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New York Times, Wednesday, June 21, 2017

Author: Bruce Haight
Editor: Will Shortz
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411/3/20137/27/20183
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1.58032
Bruce Haight

This puzzle:

Rows: 15, Columns: 15 Words: 74, Blocks: 38 Missing: {JQXZ} This is puzzle # 26 for Mr. Haight. NYT links: Across Lite PDF

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Bruce Haight notes: I don't remember the moment when I stumbled onto the butterfly images, but I do think they look best when they are bright orange. ... more
Bruce Haight notes:

I don't remember the moment when I stumbled onto the butterfly images, but I do think they look best when they are bright orange. We did go with solid bars around the edges on the final newspaper product, but we decided not to draw little "bodies" between the squares.

My first try at this puzzle had ELUSIVE as a theme entry, since "Elusive Butterfly" was a pretty big hit by Bob Lind in 1966. The melody and lyrics were very familiar to me when I listened to it, but it drew a blank for Will and Joel so they turned it down. I think I remember throwing a few more possibilities their way without success, but Pete Collins thought I should try ORIGAMI butterfly since it Googles well. If you want the full experience there is a nice video online showing you how to make one in no time flat.

Pete Collins also helped with the fill on this effort — I was hoping to be part of his 100th NYT puzzle publication but he turned down co-constructorship. He'll have to sit on 99 for a short while longer and make do with a big THANK YOU PETE!

Speaking of flying things, I am staying near Princeville on the Hawaiian island of Kaua'i this week and here is a picture of me with two nene. I talked to a local Hawaiian woman who confirmed that these are them. She told me they were rare thirty years ago but not any more since they are protected. I have read that nenes are nonos in crosswords because they are so scarce but I can tell that they are not that rare!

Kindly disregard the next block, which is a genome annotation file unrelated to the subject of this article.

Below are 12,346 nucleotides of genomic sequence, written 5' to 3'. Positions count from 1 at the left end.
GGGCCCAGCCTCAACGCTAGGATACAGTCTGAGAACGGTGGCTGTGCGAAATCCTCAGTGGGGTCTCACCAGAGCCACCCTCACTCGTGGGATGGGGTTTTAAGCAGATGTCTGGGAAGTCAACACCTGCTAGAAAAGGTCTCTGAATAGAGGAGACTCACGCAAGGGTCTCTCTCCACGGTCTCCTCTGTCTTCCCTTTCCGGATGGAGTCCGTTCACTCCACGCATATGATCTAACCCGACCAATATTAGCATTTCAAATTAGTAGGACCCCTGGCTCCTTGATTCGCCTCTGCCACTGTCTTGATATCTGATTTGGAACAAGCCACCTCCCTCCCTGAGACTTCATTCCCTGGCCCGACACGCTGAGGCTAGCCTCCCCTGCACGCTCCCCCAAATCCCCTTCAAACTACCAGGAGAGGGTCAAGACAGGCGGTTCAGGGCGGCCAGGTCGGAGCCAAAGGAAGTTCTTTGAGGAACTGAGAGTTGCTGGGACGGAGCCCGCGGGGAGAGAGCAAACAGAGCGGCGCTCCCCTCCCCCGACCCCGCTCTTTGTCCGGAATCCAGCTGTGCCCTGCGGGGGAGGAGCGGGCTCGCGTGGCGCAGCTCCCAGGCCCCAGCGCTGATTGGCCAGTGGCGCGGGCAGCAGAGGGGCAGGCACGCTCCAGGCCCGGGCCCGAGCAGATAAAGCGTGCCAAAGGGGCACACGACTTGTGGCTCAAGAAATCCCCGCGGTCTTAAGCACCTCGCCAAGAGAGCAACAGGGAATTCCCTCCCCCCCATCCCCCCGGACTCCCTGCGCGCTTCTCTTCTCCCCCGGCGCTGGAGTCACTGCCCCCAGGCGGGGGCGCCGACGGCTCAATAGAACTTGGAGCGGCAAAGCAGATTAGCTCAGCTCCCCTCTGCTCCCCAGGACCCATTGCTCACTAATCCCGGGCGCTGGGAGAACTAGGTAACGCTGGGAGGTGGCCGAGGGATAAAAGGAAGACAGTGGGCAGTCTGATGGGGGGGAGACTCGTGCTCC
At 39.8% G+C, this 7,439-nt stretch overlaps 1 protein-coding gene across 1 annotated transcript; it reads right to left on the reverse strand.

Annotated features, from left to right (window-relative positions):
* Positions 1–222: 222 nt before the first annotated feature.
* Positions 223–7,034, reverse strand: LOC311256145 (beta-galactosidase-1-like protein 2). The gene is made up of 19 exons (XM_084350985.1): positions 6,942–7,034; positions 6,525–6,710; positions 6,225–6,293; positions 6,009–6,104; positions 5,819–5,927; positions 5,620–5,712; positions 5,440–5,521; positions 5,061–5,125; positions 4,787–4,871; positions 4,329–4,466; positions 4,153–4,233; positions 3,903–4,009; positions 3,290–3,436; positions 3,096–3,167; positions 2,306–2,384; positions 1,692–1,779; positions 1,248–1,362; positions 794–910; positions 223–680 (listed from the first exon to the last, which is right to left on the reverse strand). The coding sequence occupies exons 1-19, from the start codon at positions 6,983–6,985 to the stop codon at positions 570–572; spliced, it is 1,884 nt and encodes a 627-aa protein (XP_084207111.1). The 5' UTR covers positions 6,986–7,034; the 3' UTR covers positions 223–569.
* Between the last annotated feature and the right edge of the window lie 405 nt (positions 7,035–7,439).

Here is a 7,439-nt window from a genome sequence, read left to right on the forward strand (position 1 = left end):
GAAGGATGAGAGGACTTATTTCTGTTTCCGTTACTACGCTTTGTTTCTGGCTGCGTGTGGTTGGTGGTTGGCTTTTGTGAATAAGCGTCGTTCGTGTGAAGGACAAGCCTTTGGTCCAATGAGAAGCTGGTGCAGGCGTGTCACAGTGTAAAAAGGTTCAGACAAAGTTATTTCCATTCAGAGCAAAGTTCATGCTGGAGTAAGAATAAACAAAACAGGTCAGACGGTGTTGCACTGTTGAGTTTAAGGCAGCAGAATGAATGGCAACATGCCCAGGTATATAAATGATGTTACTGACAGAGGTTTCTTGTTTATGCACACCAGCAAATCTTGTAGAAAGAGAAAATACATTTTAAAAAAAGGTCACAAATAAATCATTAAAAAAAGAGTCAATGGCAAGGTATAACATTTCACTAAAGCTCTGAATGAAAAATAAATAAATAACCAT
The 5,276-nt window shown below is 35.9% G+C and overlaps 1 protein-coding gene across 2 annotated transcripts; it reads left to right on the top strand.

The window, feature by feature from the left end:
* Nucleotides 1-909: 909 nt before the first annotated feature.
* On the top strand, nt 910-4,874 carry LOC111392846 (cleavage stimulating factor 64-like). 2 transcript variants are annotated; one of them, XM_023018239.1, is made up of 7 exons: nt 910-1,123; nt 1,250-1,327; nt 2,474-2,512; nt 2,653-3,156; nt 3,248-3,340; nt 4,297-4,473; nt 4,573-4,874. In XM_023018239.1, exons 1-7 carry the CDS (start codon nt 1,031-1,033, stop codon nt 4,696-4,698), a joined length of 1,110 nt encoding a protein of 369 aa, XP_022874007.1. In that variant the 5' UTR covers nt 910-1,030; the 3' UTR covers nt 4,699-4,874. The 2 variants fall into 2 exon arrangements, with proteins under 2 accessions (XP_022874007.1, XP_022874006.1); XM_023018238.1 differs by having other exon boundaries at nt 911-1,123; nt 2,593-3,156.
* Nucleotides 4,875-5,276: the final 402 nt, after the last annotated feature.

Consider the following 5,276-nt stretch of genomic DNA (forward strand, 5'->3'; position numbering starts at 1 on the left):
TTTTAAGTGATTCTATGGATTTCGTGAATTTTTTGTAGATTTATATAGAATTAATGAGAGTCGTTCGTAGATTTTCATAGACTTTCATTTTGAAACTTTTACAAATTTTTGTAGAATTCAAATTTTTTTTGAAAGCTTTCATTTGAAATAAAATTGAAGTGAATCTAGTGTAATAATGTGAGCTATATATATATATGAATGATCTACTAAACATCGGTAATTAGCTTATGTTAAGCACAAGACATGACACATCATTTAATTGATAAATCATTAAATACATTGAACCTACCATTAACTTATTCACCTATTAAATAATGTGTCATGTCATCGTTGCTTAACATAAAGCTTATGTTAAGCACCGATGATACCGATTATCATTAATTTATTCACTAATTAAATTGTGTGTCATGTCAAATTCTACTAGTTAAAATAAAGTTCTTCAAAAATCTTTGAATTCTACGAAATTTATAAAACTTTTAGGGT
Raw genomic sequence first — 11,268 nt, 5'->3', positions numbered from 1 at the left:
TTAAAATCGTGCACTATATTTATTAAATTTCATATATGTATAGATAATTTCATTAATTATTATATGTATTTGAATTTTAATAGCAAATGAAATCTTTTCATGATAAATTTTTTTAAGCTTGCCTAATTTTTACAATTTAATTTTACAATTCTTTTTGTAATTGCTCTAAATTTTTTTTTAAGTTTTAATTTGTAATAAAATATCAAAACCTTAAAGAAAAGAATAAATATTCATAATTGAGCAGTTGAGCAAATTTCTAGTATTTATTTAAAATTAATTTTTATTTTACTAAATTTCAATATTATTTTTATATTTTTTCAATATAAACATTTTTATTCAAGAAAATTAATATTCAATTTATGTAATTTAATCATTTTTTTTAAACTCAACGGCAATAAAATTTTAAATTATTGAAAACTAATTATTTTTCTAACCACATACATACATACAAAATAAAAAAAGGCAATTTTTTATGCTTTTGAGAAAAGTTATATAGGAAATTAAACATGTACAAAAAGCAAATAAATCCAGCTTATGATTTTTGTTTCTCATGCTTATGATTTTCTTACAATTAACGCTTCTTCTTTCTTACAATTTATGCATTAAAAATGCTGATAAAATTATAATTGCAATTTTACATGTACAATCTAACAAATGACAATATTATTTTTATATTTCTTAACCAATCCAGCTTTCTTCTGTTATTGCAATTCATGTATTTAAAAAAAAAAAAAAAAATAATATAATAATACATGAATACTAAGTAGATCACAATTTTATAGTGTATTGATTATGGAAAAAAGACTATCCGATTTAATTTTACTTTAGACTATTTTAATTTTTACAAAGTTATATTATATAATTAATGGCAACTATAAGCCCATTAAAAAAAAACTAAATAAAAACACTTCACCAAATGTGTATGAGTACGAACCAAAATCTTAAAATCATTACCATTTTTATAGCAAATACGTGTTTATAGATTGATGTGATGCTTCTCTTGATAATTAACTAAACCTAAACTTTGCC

Jeff Chen notes: Butterflies in today's grid! Sort of. If you turn your head 45 degrees. And squint. And stretch your imagination. Sure, why not? ... more
Jeff Chen notes:

Butterflies in today's grid! Sort of. If you turn your head 45 degrees. And squint. And stretch your imagination. Sure, why not?

Bruce has done a lot of grid art over the years, with A KITE and two bolts of ELECTRICTY the highlight for me. Just when you think grid art ideas have run dry … I'm curious what will come next.

Today's puzzle is a "word that can precede X" puzzle, a theme type that's gone by the wayside. But I do like the tie-in to the four butterflies in the grid, making MADAME Butterfly, SOCIAL butterfly, and MONARCH butterfly a little more interesting.

ORIGAMI butterfly didn't work for me, though. Having made a ton of origami, and even spending time at origami museums in Japan, the butterfly isn't at the top of the list of origami animals. I understand that the gods of crossword symmetry must be honored, but it would have been better to hide this entry in the center of the puzzle somewhere, rather than placing it at the featured 1-Across position.

Great fill, especially tough with big, wide-open corners. Working with so many seven-letter answers makes it tough to convert those slots into strong entries. NANOBOT, RUB IT IN, HOTLINE, I HAVE IT, GO VIRAL, PRO BONO = Bruce did very well.

Okay, ON DATES isn't great. ENDWAYS is a head-scratcher, but it does appear to be legit. If those are the prices to pay to get so much good bonus fill, I'm happy to pony up.

Good work on the short fill, too. I hitched on MUCKY, but that also has dictionary support. With just a bit of minor CDT and UHS (and I generally think those are fine), it felt like a smooth, well-polished solve.